A lot more than workplace harmony is at stake when employees or bosses are rude, according to new research. Heated discussions, arguments, and snide comments cause people to lose concentration – and make mistakes, whether they are on the receiving end of the rudeness or just witnesses to it.

Writing in the British Medical Journal, Rhona Flin, a University of Aberdeen professor of applied psychology, reported that students who were insulted by a professor en route to a test performed worse on a series of memory tasks than students who hadn't received similar treatment.

"This reaction is probably caused by the emotional arousal caused by the rudeness, which resulted in a switchover of cognitive capacity to deal with the required emotional processing, or it may, more simply, be caused by distraction," Flin writes.

In another study, a student who was late for a group experiment apologized, but the person running the group responded: "What is it with you? You arrive late, you are irresponsible. Look at you, how do you expect to hold down a job in the real world?" The comment was made at normal volume, in a mild tone. But students who saw the exchange went on to perform worse on memory tests than a control group that hadn't seen it.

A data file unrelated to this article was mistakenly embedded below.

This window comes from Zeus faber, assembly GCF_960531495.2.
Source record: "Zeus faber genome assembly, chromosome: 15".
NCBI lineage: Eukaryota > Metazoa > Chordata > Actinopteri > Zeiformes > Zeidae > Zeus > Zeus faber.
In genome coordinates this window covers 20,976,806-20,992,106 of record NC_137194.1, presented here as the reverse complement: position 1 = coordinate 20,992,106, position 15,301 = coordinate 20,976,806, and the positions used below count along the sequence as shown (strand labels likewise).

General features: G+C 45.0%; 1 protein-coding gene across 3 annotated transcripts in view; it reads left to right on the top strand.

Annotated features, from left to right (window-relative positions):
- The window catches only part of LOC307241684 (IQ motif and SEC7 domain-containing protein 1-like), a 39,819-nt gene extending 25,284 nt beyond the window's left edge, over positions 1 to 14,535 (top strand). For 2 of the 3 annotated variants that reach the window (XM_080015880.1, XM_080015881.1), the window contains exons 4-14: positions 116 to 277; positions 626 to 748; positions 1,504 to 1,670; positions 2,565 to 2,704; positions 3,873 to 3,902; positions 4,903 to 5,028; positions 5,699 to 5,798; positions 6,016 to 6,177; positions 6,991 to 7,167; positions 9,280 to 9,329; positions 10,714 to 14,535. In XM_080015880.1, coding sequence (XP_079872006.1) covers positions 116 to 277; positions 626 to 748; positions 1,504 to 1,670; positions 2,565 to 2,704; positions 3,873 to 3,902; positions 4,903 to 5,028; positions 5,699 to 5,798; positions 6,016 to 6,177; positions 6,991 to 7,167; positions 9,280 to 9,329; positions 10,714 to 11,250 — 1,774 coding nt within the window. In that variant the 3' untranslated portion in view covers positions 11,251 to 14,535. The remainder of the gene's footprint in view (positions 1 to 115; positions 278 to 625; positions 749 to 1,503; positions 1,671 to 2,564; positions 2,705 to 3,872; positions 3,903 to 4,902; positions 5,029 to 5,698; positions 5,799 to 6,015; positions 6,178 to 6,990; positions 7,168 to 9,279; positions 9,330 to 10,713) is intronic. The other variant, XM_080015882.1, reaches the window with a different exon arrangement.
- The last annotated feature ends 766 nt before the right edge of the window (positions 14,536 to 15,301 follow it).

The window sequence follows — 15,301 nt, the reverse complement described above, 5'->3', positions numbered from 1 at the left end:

Flin cited a case last year of two Northwest Airlines pilots who were arguing as they flew from San Diego and proceeded to overshoot their destination – Minneapolis – by 150 miles because they were so distracted. The pilots later had their licenses revoked.

"The story illustrates the interplay between emotionally charged behaviour, namely arguing or rudeness, and cognitive skills, such as concentration," Flin wrote.

Surveys have shown that one in ten U.S. workers witness rudeness on a daily basis. And researchers Christine Porath and Christine Pearson, who've been studying incivility in the workplace for a decade, wrote in the Harvard Business Review that 48 percent of employees who are the targets of rudeness decrease their work effort, and 66 percent said their performance declined. The researchers surveyed several thousand employees and managers from a range of U.S. companies.